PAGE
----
A campaign launched by Human Rights at Sea International, centred around a film about Eritara Aati Kaierua, a Kiribati fisheries observer who died at sea in March 2020, will push for greater protections for fisheries observers.

The Death at Sea Justice Campaign and the Death at Sea film, which premiered in January 2024, are sponsored by Blue Marine Foundation and the Sustainable Fisheries and Communities Trust.

“We intimately understand the importance of achieving a global precedent of justice being realised for fisheries observers,” Human Rights at Sea International Executive Director David Hammond said.

“Through this justice campaign and the wider release of the film, we aim to establish a benchmark for international reference of accepted practices and policies that serve to better protect and compensate fisheries observers and their families.”

Specifically, the campaign will lobby Kiribati authorities to deliver worker compensation to Eritara’s family and will push for heightened protections for fisheries observers globally in regard to their safety and well-being at sea at fisheries governance meetings and seafood industry events.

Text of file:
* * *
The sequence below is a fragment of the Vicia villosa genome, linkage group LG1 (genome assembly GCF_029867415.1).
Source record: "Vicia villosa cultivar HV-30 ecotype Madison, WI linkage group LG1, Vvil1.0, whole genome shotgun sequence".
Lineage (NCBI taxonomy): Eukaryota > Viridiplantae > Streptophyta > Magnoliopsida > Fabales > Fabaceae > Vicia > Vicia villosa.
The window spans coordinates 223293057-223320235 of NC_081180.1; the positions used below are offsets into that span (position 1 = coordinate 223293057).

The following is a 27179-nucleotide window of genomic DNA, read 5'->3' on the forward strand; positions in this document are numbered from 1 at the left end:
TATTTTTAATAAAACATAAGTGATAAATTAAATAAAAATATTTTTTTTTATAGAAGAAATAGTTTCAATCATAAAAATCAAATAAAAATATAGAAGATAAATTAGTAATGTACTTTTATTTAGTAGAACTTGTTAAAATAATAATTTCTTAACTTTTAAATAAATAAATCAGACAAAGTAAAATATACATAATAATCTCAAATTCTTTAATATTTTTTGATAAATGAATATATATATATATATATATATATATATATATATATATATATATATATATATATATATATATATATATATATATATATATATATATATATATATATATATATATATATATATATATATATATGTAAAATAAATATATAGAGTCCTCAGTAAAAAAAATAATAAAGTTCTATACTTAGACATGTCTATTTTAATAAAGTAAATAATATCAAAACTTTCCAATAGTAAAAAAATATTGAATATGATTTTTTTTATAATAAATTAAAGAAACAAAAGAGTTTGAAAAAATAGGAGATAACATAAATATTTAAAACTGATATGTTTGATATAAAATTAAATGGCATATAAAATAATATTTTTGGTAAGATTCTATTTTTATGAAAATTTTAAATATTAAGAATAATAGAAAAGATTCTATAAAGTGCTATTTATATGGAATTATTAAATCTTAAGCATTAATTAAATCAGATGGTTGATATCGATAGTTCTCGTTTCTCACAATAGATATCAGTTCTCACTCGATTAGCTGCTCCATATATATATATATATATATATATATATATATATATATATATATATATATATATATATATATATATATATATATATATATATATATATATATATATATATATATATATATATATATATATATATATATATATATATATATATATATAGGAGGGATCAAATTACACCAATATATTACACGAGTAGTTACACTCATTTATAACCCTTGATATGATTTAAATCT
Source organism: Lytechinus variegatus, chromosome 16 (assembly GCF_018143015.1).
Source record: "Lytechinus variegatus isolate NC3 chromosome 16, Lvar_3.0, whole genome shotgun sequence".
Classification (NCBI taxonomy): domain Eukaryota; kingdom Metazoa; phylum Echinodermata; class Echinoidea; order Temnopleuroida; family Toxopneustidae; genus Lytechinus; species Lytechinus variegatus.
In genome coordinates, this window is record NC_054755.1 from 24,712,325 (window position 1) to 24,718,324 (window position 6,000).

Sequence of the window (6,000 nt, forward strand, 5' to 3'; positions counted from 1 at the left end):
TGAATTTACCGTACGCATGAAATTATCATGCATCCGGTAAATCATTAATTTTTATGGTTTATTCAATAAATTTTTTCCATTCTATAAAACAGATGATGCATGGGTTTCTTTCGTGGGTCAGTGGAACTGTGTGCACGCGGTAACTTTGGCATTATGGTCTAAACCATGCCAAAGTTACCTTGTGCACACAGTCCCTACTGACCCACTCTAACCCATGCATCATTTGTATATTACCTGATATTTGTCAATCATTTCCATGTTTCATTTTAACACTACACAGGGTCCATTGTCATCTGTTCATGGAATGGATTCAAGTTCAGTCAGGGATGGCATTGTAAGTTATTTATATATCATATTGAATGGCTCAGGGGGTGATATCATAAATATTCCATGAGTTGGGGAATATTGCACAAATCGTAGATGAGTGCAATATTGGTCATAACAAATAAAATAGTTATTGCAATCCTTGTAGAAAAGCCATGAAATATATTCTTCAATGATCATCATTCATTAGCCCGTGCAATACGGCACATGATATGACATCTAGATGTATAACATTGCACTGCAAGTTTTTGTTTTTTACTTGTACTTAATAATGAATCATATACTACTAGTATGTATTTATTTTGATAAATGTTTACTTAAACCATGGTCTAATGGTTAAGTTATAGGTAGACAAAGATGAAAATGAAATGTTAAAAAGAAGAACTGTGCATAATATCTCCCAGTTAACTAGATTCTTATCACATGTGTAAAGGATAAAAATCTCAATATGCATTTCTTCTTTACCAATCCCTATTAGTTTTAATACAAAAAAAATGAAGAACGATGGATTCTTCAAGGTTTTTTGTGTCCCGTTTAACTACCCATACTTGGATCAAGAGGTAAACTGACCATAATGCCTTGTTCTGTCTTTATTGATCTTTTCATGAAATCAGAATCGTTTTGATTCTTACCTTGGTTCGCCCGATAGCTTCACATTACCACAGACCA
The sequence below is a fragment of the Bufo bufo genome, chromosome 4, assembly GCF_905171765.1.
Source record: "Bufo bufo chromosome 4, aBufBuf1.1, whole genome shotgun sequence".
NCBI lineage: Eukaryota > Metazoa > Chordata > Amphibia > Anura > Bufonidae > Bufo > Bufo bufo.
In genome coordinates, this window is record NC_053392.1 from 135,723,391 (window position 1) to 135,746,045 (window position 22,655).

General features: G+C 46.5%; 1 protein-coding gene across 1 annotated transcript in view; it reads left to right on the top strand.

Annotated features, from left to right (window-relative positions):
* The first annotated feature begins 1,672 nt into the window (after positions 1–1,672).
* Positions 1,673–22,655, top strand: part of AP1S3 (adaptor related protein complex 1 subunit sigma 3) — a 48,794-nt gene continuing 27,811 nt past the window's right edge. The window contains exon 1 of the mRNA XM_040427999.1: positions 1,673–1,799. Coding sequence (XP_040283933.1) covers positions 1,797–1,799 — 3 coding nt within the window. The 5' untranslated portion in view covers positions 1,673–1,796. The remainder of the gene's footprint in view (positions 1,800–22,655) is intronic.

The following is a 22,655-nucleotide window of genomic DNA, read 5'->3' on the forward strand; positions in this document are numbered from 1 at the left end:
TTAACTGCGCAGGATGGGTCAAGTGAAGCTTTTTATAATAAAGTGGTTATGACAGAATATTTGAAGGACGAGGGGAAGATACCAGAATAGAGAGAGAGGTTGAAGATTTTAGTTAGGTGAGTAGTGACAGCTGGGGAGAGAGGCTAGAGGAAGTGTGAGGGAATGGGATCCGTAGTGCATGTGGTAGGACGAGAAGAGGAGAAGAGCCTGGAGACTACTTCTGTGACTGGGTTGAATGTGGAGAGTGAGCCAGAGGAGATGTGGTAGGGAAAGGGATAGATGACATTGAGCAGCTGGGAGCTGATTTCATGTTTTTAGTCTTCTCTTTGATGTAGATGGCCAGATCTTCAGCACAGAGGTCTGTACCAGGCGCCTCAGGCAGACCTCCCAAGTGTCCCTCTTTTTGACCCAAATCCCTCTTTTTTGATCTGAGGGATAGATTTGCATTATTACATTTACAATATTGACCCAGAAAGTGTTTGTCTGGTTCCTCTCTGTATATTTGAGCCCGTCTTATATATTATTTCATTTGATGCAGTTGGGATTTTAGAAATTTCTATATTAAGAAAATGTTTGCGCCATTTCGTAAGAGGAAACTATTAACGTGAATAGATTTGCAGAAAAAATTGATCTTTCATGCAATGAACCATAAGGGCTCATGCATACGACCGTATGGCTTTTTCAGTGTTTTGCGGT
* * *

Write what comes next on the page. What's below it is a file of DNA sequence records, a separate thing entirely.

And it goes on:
“Despite the crucial role that fisheries observers play in the management of valuable marine resources, they are seldom given the protection and support that they deserve,” Blue Marine Foundation Head of Investigations Jess Rattle said.

“Fisheries cannot be regarded as responsible or sustainable when examples of threats, intimidation, and serious human rights abuses continue. We’re thrilled to see the Death at Sea film receive the recognition that it deserves and hope that it will lead to increased transparency and improved conditions for fisheries observers and their families.”

The campaign will also engage with United Nations bodies including the International Labour Organisation and the International Maritime Organisation, as well as regional fisheries management organisations, to advocate for the ratification of global agreements and adoption of management measures that serve to protect both observers and crew, according to a press release.

The film’s director, Sara Pipernos, is leading the construction of an interactive multilingual website that includes policy goals, a guide to Human Rights at Sea’s previous investigation of Eritara’s death, and timelines for future engagement with fisheries governance bodies.

“When Death at Sea first premiered back in January, it felt like only the beginning of our advocacy efforts as opposed to the culmination of a big project, and I’m so glad to be proven right,” Pipernos said.

“I’m grateful that we can now use this film to fight for justice for Eritara’s family and fisheries observers across the globe,” said Pipernos.